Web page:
Tropical Designs for Every Garden
As the weather warms up every year, many gardeners love to create a tropical feel in their back (or front!) yards — and with good reason, because those oversized leaves, citrusy colors, and exotic flowers instantly evoke a laid-back, vacation vibe. And while tropical plants grow naturally in warmer climates, there are a number of ways nearly any gardener can use them, no matter where they live. Ready to turn your garden into a vacation oasis? Let's go!
Growing Conditions for Tropicals
Many tropical plants thrive in full sun and moist soil, but others prefer shady conditions and soil that drains (rather than holds) water. Tropical plants actually have a fairly wide range of natural growing conditions, from rainforest to beach and everything in between, so be sure you understand each of your plants’ specific needs. (We list the growing conditions needed for each plant under "more info" on their listing.)
Once you know where you're going to grow your tropicals and can select plants that like the same conditions, let your designer brain take over.
Because many tropical plants have bright flowers, jumbo foliage, and lemon-lime shades, you’ll want to choose plants that provide balance to one another in terms of size, colors, and textures. Look for foliage in darker shades (burgundy, maroon, or black), smaller flowers or flower clusters, and daintier leaves.
It’s this combination of contrasts that creates a design that is interesting and alluring rather than overpowering.
Tropical Planting Combos
Want to leave the design to us? That's ok, too! We've put together three fool proof design combos. One for containers, one for cool climate dwellers, and one for warm climate gardeners. Have fun!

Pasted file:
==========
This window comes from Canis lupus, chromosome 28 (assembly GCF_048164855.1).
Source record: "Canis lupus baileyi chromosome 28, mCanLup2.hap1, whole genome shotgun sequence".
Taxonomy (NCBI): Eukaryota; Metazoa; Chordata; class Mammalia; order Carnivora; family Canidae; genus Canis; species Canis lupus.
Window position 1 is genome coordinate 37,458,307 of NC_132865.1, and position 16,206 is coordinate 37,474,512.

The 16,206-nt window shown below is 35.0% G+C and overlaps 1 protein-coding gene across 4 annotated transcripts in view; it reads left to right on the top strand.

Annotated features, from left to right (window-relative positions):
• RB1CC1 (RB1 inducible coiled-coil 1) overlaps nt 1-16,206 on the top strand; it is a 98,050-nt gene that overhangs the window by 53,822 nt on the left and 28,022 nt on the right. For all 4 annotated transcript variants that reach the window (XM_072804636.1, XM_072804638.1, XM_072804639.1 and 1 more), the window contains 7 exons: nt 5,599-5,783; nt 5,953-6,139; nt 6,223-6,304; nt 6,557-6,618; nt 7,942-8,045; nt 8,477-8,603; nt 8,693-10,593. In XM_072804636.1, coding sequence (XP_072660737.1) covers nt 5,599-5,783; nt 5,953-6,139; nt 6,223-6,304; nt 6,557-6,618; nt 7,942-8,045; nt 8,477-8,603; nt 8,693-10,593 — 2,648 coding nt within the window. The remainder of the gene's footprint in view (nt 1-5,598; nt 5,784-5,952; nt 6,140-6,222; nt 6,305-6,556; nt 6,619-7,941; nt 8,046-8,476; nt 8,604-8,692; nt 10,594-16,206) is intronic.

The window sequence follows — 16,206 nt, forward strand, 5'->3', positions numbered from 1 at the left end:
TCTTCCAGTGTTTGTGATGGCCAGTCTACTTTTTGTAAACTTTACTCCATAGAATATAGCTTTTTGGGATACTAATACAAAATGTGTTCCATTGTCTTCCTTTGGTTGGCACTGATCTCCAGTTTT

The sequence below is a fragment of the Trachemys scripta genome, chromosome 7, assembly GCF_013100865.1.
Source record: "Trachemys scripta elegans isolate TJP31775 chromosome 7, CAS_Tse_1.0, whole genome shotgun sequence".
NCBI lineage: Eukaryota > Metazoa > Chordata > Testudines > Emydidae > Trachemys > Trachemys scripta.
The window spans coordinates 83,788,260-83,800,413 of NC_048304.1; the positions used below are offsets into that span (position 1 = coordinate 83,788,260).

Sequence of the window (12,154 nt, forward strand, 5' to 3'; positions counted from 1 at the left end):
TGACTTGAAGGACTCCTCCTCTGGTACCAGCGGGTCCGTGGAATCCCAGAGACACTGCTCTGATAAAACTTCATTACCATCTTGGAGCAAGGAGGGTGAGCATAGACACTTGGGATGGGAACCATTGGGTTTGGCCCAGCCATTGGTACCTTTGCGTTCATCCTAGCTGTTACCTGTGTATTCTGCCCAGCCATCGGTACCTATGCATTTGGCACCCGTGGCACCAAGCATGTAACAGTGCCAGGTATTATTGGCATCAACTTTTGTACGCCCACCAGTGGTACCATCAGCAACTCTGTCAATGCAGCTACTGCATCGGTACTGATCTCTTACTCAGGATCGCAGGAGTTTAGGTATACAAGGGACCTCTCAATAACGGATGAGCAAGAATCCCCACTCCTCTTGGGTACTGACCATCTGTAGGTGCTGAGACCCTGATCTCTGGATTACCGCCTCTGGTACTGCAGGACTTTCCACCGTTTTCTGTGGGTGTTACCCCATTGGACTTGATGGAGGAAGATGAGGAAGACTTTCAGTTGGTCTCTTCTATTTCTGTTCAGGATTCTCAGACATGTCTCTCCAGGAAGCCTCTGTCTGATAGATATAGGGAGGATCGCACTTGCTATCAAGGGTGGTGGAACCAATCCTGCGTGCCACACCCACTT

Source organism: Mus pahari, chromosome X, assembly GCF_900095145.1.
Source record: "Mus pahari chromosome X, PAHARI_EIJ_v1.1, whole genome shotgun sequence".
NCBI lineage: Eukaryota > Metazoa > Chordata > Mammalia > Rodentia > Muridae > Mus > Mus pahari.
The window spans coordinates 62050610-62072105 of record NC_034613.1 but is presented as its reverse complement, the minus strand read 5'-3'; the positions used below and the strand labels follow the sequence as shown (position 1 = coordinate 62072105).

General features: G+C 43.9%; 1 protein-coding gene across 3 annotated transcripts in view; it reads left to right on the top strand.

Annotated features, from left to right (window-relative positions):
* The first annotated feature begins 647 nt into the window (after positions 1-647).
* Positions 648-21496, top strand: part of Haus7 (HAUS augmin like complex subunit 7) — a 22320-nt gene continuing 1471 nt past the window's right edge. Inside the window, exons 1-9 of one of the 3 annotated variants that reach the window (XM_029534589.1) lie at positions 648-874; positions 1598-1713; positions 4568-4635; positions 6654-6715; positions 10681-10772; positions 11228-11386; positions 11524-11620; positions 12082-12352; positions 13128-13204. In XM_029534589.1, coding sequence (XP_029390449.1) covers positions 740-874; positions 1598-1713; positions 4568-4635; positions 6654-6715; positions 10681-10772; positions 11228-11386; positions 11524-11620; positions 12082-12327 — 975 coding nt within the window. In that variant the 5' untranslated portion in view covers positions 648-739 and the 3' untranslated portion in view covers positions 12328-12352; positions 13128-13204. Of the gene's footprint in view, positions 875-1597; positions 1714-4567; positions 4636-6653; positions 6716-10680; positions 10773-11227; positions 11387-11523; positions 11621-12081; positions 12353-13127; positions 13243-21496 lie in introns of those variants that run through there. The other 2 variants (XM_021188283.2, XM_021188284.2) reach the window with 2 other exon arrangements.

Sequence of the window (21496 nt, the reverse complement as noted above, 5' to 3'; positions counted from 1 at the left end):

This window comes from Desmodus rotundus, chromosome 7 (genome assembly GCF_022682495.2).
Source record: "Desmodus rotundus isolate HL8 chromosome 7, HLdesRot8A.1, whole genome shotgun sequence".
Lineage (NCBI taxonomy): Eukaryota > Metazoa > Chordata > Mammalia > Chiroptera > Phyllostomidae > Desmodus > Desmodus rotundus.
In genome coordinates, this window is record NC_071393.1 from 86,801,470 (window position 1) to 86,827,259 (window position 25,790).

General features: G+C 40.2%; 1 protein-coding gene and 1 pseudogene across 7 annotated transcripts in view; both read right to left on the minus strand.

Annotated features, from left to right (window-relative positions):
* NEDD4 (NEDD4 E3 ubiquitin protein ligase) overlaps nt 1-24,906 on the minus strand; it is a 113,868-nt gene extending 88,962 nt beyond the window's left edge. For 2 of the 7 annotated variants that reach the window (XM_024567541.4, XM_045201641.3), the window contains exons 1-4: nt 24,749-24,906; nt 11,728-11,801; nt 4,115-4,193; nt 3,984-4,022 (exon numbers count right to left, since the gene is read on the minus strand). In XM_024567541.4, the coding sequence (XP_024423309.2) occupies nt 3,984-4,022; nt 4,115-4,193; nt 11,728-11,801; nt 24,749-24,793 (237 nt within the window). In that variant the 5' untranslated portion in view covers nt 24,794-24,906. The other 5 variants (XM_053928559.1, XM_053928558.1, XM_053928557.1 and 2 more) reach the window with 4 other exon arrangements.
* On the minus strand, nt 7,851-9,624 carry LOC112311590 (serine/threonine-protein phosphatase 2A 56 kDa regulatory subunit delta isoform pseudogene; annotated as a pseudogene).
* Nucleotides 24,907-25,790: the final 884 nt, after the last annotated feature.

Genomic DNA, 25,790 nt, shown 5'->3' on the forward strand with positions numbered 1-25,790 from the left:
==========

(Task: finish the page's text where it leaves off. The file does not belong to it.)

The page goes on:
Tropical Container Design
Containers are the great equalizer in the garden, because it doesn’t matter where you live, you can container garden. These micro gardens are ideal for those with small spaces, gardeners who have poor soil, and all those who simply love that added punch that a well-designed container provides. For a tropical container, first think about the container itself. Because so many tropical plants have citrus colored leaves and flowers, a great counterbalance is a turquoise or teal-colored pot. Choose a large, tall pot that can handle the height and top heaviness of your plantings, then have fun pulling it all together.
Canna Tropicanna® Black: Place this dark-leaved canna in the center of your large container — it can grow up to 5’ tall and can handle a generously-sized pot. The blooms are a lively tangerine color, creating a vivid contrast.
Daylily Stella Bella: Because the canna foliage is so tall, look for a flowering plant that is shorter in height but stands up to the canna’s boldness, like Daylily Stella Bella. Sunny yellow blooms flower for up to six months, and with a maximum height of 12”, Stella Bella sits nicely around the base of the canna.
Oxalis Purple Shamrock: Every container needs a bit of non-flowering plant material, and purple shamrock fits that bill perfectly. Its purply leaves repeat the dark moodiness of the Canna Tropicanna® Black, while providing contrast to the Stella Bella daylily. And for a plant this small, those triangular leaves make quite the impact!